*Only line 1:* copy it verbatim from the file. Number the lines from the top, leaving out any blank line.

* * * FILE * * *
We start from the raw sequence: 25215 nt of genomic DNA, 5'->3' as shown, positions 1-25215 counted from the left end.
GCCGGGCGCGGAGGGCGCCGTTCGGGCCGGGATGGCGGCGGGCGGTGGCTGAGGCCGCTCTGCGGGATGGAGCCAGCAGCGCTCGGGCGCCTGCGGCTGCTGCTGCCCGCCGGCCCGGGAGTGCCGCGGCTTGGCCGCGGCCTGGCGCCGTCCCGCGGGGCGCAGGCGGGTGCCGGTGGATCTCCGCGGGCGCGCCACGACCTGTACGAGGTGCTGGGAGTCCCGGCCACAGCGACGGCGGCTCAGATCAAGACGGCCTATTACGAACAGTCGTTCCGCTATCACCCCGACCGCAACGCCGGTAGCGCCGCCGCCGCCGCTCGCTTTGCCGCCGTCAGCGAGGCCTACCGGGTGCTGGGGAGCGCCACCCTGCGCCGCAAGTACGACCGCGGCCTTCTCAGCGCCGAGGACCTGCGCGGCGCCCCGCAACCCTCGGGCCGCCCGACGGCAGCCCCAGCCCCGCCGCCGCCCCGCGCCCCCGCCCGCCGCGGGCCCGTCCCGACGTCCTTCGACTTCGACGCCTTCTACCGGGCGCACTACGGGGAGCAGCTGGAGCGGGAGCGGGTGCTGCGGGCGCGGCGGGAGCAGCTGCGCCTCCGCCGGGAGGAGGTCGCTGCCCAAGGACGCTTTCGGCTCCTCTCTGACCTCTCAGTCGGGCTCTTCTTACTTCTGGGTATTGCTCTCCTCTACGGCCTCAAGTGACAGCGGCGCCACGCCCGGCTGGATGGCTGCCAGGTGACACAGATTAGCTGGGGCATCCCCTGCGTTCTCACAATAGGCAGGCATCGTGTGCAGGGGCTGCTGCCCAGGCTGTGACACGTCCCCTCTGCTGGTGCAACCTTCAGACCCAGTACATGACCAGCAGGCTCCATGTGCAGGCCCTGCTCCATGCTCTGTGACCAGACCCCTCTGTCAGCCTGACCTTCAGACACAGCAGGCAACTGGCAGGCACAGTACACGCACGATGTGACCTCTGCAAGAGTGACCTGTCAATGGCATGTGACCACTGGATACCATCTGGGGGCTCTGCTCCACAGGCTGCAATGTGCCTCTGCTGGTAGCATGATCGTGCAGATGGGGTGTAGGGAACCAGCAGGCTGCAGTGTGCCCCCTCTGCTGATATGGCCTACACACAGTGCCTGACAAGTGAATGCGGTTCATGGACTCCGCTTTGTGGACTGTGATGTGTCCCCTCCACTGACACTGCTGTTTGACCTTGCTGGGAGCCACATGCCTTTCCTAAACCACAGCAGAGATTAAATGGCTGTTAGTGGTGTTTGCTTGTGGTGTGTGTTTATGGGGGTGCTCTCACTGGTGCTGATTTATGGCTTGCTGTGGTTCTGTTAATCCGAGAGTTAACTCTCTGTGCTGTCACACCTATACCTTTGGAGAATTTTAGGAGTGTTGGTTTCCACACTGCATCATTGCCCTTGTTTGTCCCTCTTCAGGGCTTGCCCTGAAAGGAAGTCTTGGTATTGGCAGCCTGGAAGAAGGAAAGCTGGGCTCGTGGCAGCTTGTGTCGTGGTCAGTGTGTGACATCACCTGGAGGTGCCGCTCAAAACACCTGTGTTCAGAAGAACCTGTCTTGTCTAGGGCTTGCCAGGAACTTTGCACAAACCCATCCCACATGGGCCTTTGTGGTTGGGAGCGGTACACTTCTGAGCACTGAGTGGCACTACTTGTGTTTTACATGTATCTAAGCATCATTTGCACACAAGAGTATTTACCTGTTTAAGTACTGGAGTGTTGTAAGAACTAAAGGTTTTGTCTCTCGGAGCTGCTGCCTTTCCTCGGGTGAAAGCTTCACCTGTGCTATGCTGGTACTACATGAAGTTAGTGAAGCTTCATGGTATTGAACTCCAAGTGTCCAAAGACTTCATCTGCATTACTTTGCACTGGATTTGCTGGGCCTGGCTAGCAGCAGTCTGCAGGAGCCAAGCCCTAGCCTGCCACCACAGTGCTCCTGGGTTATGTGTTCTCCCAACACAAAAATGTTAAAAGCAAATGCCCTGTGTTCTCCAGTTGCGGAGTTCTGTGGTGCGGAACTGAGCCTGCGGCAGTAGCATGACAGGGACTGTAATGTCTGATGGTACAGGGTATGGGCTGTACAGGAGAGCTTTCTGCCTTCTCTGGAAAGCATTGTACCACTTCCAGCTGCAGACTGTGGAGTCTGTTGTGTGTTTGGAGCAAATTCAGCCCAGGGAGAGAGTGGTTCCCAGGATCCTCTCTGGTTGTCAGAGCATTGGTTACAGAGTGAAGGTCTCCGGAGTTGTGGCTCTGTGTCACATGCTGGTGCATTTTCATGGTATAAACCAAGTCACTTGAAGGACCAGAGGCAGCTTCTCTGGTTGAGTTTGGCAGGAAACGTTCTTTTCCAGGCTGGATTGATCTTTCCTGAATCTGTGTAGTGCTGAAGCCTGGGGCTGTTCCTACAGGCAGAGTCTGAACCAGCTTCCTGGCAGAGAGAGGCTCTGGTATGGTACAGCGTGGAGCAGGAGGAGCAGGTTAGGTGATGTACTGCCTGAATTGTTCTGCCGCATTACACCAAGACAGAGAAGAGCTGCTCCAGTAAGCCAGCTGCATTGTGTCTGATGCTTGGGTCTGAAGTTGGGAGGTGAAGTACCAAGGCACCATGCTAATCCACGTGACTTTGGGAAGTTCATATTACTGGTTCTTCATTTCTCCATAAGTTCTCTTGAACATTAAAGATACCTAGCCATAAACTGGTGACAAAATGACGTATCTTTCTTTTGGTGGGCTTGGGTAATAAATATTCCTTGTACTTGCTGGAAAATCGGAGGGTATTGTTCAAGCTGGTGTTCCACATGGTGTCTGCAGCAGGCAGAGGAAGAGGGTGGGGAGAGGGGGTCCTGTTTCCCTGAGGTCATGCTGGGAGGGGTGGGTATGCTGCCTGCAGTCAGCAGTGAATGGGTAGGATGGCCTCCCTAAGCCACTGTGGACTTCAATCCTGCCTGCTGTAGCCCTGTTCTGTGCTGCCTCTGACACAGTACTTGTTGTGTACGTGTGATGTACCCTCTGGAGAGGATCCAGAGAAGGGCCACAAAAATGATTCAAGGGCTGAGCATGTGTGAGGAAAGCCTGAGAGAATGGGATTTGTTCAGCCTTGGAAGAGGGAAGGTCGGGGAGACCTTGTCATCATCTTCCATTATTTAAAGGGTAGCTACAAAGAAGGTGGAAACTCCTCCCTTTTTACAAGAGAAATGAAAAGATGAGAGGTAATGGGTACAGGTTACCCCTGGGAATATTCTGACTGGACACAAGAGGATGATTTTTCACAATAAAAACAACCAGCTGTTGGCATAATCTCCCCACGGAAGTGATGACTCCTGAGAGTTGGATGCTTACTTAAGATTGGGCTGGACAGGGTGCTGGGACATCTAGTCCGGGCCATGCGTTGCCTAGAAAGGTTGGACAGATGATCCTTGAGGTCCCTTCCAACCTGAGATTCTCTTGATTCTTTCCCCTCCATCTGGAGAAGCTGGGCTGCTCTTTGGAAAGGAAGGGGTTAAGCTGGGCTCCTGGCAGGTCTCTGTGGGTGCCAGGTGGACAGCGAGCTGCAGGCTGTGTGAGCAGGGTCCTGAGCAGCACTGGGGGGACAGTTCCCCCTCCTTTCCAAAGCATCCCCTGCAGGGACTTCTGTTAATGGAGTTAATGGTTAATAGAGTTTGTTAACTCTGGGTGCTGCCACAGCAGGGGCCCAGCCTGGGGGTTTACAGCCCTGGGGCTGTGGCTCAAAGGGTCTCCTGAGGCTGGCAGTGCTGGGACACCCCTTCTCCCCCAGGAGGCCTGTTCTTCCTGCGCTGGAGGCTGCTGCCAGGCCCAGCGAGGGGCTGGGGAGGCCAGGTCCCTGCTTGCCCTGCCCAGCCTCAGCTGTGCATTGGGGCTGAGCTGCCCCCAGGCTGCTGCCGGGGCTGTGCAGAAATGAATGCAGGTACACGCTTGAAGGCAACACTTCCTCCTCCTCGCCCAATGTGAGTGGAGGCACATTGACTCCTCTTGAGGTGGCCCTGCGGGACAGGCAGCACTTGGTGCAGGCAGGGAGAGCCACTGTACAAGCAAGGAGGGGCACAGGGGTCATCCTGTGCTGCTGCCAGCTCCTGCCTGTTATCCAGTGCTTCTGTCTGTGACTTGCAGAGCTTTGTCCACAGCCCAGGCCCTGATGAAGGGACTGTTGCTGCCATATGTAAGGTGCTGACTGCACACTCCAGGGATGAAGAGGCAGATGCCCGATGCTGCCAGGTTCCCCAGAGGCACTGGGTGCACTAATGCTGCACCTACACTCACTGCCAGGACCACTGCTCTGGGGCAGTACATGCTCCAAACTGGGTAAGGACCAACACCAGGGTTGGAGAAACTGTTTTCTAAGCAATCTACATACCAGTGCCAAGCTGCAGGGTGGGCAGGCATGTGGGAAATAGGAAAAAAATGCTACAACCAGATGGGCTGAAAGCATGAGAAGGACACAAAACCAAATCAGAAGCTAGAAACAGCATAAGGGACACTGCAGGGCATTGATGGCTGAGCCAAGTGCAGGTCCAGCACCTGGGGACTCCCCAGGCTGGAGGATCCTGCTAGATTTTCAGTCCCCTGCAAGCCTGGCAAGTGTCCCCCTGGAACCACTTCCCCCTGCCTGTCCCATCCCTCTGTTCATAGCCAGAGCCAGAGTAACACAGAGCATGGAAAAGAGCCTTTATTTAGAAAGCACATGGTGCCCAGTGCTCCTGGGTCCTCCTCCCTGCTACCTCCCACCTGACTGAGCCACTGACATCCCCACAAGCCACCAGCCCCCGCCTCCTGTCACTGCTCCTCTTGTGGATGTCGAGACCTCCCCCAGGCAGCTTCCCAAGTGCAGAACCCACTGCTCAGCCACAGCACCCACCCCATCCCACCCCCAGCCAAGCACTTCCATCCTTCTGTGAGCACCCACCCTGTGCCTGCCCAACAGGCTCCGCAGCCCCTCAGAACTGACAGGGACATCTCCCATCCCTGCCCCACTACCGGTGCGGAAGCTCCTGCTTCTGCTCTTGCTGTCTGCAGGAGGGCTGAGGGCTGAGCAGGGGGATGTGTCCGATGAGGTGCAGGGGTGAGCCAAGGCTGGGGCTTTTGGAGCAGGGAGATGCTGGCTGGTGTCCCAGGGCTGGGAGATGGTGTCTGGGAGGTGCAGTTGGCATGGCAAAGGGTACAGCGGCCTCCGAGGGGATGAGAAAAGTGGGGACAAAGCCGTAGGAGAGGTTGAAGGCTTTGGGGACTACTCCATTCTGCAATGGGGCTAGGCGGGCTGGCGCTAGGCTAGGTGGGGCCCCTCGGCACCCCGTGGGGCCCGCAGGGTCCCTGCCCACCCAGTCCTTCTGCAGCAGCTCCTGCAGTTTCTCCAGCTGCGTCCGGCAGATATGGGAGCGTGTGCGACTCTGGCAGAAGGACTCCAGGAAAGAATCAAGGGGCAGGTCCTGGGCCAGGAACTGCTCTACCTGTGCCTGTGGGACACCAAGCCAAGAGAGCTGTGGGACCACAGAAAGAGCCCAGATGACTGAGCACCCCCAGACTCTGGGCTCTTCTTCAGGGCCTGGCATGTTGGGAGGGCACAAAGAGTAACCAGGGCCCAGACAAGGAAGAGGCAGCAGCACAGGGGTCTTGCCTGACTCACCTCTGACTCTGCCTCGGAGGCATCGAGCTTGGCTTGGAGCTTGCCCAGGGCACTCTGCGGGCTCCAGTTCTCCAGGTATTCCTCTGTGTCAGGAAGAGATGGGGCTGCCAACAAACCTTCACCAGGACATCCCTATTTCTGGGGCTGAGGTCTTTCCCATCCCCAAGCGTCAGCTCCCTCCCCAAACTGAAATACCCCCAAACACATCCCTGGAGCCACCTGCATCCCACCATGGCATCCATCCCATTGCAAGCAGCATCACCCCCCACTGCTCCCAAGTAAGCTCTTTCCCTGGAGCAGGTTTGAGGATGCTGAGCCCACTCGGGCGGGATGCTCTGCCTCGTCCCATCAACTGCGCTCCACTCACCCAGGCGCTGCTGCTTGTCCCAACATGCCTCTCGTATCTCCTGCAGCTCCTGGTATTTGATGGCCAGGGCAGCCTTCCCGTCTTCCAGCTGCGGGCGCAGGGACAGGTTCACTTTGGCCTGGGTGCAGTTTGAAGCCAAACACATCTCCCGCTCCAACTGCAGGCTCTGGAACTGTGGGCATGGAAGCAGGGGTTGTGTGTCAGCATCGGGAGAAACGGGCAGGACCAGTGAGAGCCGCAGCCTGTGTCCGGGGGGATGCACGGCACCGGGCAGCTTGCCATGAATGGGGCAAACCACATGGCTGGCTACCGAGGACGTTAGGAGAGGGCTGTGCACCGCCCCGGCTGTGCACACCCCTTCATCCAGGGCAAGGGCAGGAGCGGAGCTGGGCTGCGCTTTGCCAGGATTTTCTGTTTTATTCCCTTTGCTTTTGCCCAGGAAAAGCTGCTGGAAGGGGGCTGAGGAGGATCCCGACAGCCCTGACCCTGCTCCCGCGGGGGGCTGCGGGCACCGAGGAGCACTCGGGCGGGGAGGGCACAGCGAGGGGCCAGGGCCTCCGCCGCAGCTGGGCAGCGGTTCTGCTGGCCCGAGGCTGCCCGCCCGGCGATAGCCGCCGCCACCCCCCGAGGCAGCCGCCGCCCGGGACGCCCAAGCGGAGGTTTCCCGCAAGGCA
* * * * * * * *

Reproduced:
We start from the raw sequence: 25215 nt of genomic DNA, 5'->3' as shown, positions 1-25215 counted from the left end.